One afternoon this past October, I was sitting at the bar in a packed out Starbucks when a young, Middle Eastern man tapped me on the shoulder. "Is it okay if I sit here?" he asked in a thick accent, pointing at the chair to my immediate right.
I nodded my head and told him that was absolutely okay. I was kind of taken aback that he had even asked. Most people would have quickly hopped up into that chair without a word (seats at Starbucks are hard to come by!).
I scooted over to give him some room as he situated himself and pulled some materials out of his bag — an iPhone and a spiral notebook. Being the nosey person that I am, I eyed the content of his notebook as he flipped through the pages. I saw lots and lots of written lines — one sentence written in a foreign language, the next sentence written in English — repeated continually down each piece of paper. The thick accent combined with what looked to be efforts to learn the English language led me to suspect he had just freshly landed on American soil. more >>
After conservative groups and parents raised concerns that students are being subjected to Islamic indoctrination, the chairman of the State Board of Education for Tennessee has agreed to review the social studies curriculum two years earlier than scheduled.
"When public middle school students are required to recite Muslim prayers and statements of belief, to write those statements as though they are fact, and to memorize historically inaccurate information about the background of the Islamic religion, someone must cry foul," the American Center for Law and Justice said in a statement shared with The Christian Post on Thursday.
"While education about religions is certainly an appropriate curricular topic, it is imperative that public schools take the necessary precautions to avoid instruction that constitutes indoctrination in the tenets of a particular faith," it added. more >>
At first, all is calm along the White Salmon River in Washington State, its roughly 100-year-old Condit Dam doing its job to maintain a reservoir.
Then blaring sirens sound, signaling that the dam has outlived its purpose and river restoration is on the agenda.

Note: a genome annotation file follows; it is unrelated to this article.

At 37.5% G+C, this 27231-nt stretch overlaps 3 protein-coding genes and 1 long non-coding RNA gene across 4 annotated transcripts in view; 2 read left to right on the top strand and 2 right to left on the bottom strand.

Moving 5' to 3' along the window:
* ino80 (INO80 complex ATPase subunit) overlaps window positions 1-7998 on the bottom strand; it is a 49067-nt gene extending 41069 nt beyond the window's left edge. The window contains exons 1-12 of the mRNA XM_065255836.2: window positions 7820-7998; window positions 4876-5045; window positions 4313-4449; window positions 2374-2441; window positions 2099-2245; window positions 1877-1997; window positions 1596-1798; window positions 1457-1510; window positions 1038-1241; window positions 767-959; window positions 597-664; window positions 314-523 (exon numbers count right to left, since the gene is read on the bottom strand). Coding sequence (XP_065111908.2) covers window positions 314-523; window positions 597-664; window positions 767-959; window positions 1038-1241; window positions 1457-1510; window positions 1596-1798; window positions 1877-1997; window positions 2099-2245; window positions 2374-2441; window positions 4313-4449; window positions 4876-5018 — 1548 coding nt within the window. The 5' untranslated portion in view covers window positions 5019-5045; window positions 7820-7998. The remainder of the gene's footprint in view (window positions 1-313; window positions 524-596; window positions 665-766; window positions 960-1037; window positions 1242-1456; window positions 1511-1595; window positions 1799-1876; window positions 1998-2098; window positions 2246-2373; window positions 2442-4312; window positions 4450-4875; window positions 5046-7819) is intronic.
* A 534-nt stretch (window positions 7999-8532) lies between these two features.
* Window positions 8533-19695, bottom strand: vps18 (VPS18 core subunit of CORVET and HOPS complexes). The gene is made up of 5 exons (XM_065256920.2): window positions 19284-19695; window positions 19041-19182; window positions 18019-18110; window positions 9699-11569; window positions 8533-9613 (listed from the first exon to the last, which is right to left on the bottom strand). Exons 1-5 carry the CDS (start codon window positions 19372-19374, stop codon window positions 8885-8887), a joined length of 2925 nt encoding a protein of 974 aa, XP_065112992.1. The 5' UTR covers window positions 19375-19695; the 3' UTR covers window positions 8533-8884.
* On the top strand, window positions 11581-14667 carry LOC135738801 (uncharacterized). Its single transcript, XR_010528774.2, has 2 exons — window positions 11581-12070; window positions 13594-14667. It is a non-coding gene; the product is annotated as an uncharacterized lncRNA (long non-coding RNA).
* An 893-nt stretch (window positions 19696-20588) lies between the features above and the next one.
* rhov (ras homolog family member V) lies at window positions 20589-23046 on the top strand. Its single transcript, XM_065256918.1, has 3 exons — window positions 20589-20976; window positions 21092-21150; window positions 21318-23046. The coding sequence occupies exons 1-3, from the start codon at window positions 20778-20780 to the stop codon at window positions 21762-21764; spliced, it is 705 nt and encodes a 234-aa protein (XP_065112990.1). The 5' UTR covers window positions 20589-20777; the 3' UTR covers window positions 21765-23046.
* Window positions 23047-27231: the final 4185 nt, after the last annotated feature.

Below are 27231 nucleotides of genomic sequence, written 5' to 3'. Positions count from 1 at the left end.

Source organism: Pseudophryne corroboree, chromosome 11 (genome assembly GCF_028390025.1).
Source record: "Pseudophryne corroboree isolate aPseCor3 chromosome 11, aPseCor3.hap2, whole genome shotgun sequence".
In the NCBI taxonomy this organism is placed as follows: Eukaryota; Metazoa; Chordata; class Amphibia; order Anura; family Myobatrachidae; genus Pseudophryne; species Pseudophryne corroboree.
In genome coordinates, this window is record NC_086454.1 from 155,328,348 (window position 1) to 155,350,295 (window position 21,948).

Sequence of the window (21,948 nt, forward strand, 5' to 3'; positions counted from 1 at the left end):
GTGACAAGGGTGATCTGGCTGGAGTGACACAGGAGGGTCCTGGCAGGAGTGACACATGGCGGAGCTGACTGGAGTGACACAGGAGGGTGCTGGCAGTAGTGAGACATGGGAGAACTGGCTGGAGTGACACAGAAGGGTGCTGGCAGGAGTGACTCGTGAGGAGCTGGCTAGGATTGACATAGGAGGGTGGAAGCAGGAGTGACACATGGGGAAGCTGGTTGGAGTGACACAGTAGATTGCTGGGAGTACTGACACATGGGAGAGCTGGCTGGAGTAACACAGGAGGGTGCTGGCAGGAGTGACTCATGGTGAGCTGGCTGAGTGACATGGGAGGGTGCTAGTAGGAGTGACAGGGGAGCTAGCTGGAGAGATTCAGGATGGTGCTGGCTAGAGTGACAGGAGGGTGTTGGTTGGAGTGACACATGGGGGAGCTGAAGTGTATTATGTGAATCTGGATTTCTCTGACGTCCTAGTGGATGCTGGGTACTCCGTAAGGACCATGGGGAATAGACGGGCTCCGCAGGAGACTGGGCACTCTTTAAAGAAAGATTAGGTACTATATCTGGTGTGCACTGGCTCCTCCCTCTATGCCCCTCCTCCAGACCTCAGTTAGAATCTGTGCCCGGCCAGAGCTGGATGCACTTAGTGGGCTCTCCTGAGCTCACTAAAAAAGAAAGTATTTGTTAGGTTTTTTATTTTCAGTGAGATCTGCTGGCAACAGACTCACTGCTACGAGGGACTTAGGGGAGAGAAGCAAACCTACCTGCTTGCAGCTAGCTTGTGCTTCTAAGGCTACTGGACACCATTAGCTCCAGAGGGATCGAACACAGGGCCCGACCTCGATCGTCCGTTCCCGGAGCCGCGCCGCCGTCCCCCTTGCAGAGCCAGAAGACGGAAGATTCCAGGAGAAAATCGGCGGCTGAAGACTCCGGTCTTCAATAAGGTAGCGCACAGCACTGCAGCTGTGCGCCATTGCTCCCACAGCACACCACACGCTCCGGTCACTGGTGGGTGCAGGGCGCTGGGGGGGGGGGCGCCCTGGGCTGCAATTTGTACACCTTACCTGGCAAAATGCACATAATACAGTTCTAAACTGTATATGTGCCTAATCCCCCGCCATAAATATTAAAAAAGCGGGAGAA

With a shout of "fire in the hole" the thundering noise of explosives is heard followed by a cloud of dirt and a rush of water as the reservoir is broken. more >>
Some boys just want to have fun, especially when they are cheering for their favorite hockey team.
At a recent game between the New York Rangers and the Ottawa Senators, one little fan's fun time at the game gets the attention of announcers.
A little Senators fan, the boy is given considerable screen time as announcers document his actions during the game. more >>
In the life of a cat, certain mortal enemies exist. These include dogs, water, and human beings who pet them too much.
Yet who would have thought that one of the greatest menaces to the well being of a feline creature would be the common cucumber?
The folks over at Link-wall.com posted a video to YouTube on Sunday showing numerous times when cats jumped in fear at the mere sight of a cucumber. more >>
"The Late Show" host Stephen Colbert, a Roman Catholic, invited atheist HBO host Bill Maher to come back to the faith during a recent interview, which stayed a humorous tone, but also touched on more serious issues.
The two comedians took jabs at each other over their different worldviews, with Maher beginning the discussion on religion by stating that he and Colbert are "very opposite," because the latter is married and is religious, referring to his Catholic faith.
Colbert affirmed that he "gives religion a shot," stating that "I suck as a Catholic," but insisted that doesn't mean he doesn't keep practicing the faith. more >>